Umberto Eco

Umberto Eco

סופר


1.
2.
3.
4.
In the mold of his acclaimed History of Beauty, renowned cultural critic Umberto Eco’s On Ugliness is an exploration of the monstrous and the repellant in visual culture and the arts. What is the voyeuristic impulse behind our attraction to the gruesome and the horrible? Where does the magnetic appeal of the sordid and the scandalous come from? Is ugliness also in the eye of the beholder? Eco’s encyclopedic knowledge and captivating storytelling skills combine in this ingenious study of the Ugly, revealing that what we often shield ourselves from and shun in everyday life is what we’re most attracted to subliminally. Topics range from Milton’s Satan to Goethe’s Mephistopheles; from witchcraft and medieval torture tactics to martyrs, hermits, and penitents; from lunar births and disemboweled corpses to mythic monsters and sideshow freaks; and from Decadentism and picturesque ugliness to the tacky, kitsch, and camp, and the aesthetics of excess and vice. With abundant examples of painting and sculpture ranging from ancient Greek amphorae to Bosch, Brueghel, and Goya among others, and with quotations from the most celebrated writers and philosophers of each age, this provocative discussion explores in-depth the concepts of evil, depravity, and darkness in art and literature....

5.
6.
7.
8.
9.
10.
11.
12.
13.
14.
15.
16.
17.
Best-selling author and philosopher Umberto Eco is currently resident at the Louvre, and his chosen theme of study is "the vertigo of lists." Reflecting on this enormous trove of human achievements, in his lyrical intellectual style he has embarked on an investigation of the phenomenon of cataloging and collecting. This book, featuring lavish reproductions of artworks from the Louvre and other world-famous collections, is a philosophical and artistic sequel to Eco’s recent acclaimed books, History of Beauty and On Ugliness, books in which he delved into the psychology, philosophy, history, and art of human forms. Eco is a modern-day Diderot, and here he examines the Western mind’s predilection for list-making and the encyclopedic. His central thesis is that in Western culture a passion for accumulation is recurring: lists of saints, catalogues of plants, collections of art. This impulse has recurred through the ages from music to literature to art. Eco refers to this obsession itself as a "giddiness of lists" but shows how in the right hands it can be a "poetics of catalogues." From medieval reliquaries to Andy Warhol’s compulsive collecting, Umberto Eco reflects in his inimitably inspiring way on how such catalogues mirror the spirit of their times....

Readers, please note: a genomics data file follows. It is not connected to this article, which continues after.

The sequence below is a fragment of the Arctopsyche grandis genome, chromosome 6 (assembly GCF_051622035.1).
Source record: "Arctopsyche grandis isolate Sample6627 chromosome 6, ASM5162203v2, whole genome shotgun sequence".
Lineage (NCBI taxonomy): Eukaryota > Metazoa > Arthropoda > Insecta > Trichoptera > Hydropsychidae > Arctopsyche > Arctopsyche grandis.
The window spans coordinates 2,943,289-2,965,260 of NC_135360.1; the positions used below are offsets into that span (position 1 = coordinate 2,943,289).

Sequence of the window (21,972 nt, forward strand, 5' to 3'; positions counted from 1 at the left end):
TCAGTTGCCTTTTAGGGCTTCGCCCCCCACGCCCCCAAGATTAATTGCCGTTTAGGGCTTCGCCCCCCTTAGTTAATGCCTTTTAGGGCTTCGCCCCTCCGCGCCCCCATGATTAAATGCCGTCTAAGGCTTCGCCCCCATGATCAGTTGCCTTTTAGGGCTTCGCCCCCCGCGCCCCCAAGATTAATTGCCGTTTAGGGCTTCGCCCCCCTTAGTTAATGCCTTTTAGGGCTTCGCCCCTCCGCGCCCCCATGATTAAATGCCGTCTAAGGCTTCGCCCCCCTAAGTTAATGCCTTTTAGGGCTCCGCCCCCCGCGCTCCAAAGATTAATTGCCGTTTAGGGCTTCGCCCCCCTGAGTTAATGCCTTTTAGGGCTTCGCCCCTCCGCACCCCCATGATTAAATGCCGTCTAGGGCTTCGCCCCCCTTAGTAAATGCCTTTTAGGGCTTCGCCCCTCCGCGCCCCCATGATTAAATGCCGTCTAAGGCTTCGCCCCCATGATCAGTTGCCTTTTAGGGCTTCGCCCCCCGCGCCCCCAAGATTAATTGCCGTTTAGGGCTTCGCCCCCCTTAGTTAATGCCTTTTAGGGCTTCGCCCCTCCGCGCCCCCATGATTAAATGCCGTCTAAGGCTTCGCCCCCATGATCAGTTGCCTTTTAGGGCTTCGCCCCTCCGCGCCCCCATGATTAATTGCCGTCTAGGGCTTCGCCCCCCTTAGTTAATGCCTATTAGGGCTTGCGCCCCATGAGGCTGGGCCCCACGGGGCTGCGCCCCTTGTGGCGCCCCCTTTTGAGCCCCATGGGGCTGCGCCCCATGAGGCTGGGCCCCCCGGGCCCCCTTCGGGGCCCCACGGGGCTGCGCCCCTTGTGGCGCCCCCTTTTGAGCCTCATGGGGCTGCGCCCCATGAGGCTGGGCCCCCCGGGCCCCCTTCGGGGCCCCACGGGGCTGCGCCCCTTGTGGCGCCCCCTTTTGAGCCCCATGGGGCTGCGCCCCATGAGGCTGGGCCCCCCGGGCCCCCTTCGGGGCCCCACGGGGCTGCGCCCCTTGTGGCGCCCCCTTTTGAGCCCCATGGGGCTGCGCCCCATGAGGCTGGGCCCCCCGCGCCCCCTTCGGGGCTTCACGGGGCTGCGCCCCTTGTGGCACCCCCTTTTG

18.
19.
It is the year 1327. Franciscans in an Italian abbey are suspected of heresy, but Brother William of Baskerville’s investigation is suddenly overshadowed by seven bizarre deaths. Translated by William Weaver. A Helen and Kurt Wolff Book
...

20.
In these “impishly witty and ingeniously irreverent” essays (Atlantic Monthly), “the Andy Rooney of academia” (Los Angeles Times) takes on computer jargon, librarians, bureaucrats, meals on airplanes, bad coffee, taxi drivers, 33-function watches, soccer fans, and more. Translated by William Weaver. A Helen and Kurt Wolff Book...

21.
The time: 2000 to 2005, the years of neoconservatism, terrorism, the twenty-four-hour news cycle, the ascension of Bush, Blair, and Berlusconi, and the invasions of Afghanistan and Iraq. In this series of provocative, passionate, and witty essays, Umberto Eco examines a wide range of phenomena, from Harry Potter, the Tower of Babel, talk shows, and the Enlightenment to The Da Vinci Code/ What led us, he asks, into this age of hot wars and media populism, and how was it sold to us as progress?